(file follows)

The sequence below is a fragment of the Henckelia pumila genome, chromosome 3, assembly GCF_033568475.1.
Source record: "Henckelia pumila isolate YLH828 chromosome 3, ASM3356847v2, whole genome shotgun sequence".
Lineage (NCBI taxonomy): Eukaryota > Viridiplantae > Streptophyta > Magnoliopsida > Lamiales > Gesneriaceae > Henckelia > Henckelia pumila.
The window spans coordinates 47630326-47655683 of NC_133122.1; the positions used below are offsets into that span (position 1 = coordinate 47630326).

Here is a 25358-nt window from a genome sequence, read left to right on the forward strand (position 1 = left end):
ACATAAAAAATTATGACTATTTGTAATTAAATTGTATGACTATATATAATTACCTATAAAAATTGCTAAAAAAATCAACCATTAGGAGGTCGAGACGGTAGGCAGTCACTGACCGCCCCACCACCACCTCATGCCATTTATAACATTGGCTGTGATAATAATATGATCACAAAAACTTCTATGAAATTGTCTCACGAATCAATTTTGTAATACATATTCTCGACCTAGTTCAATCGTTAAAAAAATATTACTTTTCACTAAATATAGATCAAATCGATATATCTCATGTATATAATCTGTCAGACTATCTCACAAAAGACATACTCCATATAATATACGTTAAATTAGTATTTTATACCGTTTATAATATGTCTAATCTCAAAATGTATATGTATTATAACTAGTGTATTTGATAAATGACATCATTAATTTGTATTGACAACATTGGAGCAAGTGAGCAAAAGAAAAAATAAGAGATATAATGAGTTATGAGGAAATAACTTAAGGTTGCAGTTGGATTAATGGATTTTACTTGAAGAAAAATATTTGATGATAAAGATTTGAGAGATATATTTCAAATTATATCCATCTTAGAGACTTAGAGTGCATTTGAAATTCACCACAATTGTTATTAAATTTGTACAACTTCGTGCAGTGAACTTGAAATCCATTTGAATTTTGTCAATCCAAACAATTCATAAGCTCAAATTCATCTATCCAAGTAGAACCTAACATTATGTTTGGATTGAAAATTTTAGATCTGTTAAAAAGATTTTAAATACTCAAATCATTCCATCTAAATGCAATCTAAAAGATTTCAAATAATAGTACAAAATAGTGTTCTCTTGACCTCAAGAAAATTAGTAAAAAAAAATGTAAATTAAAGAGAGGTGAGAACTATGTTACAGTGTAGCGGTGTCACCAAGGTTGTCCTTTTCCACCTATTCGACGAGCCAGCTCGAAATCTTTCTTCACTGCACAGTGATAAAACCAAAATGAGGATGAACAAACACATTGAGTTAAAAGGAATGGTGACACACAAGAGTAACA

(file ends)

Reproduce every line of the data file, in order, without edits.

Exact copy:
The sequence below is a fragment of the Henckelia pumila genome, chromosome 3, assembly GCF_033568475.1.
Source record: "Henckelia pumila isolate YLH828 chromosome 3, ASM3356847v2, whole genome shotgun sequence".
Lineage (NCBI taxonomy): Eukaryota > Viridiplantae > Streptophyta > Magnoliopsida > Lamiales > Gesneriaceae > Henckelia > Henckelia pumila.
The window spans coordinates 47630326-47655683 of NC_133122.1; the positions used below are offsets into that span (position 1 = coordinate 47630326).

Here is a 25358-nt window from a genome sequence, read left to right on the forward strand (position 1 = left end):
ACATAAAAAATTATGACTATTTGTAATTAAATTGTATGACTATATATAATTACCTATAAAAATTGCTAAAAAAATCAACCATTAGGAGGTCGAGACGGTAGGCAGTCACTGACCGCCCCACCACCACCTCATGCCATTTATAACATTGGCTGTGATAATAATATGATCACAAAAACTTCTATGAAATTGTCTCACGAATCAATTTTGTAATACATATTCTCGACCTAGTTCAATCGTTAAAAAAATATTACTTTTCACTAAATATAGATCAAATCGATATATCTCATGTATATAATCTGTCAGACTATCTCACAAAAGACATACTCCATATAATATACGTTAAATTAGTATTTTATACCGTTTATAATATGTCTAATCTCAAAATGTATATGTATTATAACTAGTGTATTTGATAAATGACATCATTAATTTGTATTGACAACATTGGAGCAAGTGAGCAAAAGAAAAAATAAGAGATATAATGAGTTATGAGGAAATAACTTAAGGTTGCAGTTGGATTAATGGATTTTACTTGAAGAAAAATATTTGATGATAAAGATTTGAGAGATATATTTCAAATTATATCCATCTTAGAGACTTAGAGTGCATTTGAAATTCACCACAATTGTTATTAAATTTGTACAACTTCGTGCAGTGAACTTGAAATCCATTTGAATTTTGTCAATCCAAACAATTCATAAGCTCAAATTCATCTATCCAAGTAGAACCTAACATTATGTTTGGATTGAAAATTTTAGATCTGTTAAAAAGATTTTAAATACTCAAATCATTCCATCTAAATGCAATCTAAAAGATTTCAAATAATAGTACAAAATAGTGTTCTCTTGACCTCAAGAAAATTAGTAAAAAAAAATGTAAATTAAAGAGAGGTGAGAACTATGTTACAGTGTAGCGGTGTCACCAAGGTTGTCCTTTTCCACCTATTCGACGAGCCAGCTCGAAATCTTTCTTCACTGCACAGTGATAAAACCAAAATGAGGATGAACAAACACATTGAGTTAAAAGGAATGGTGACACACAAGAGTAACA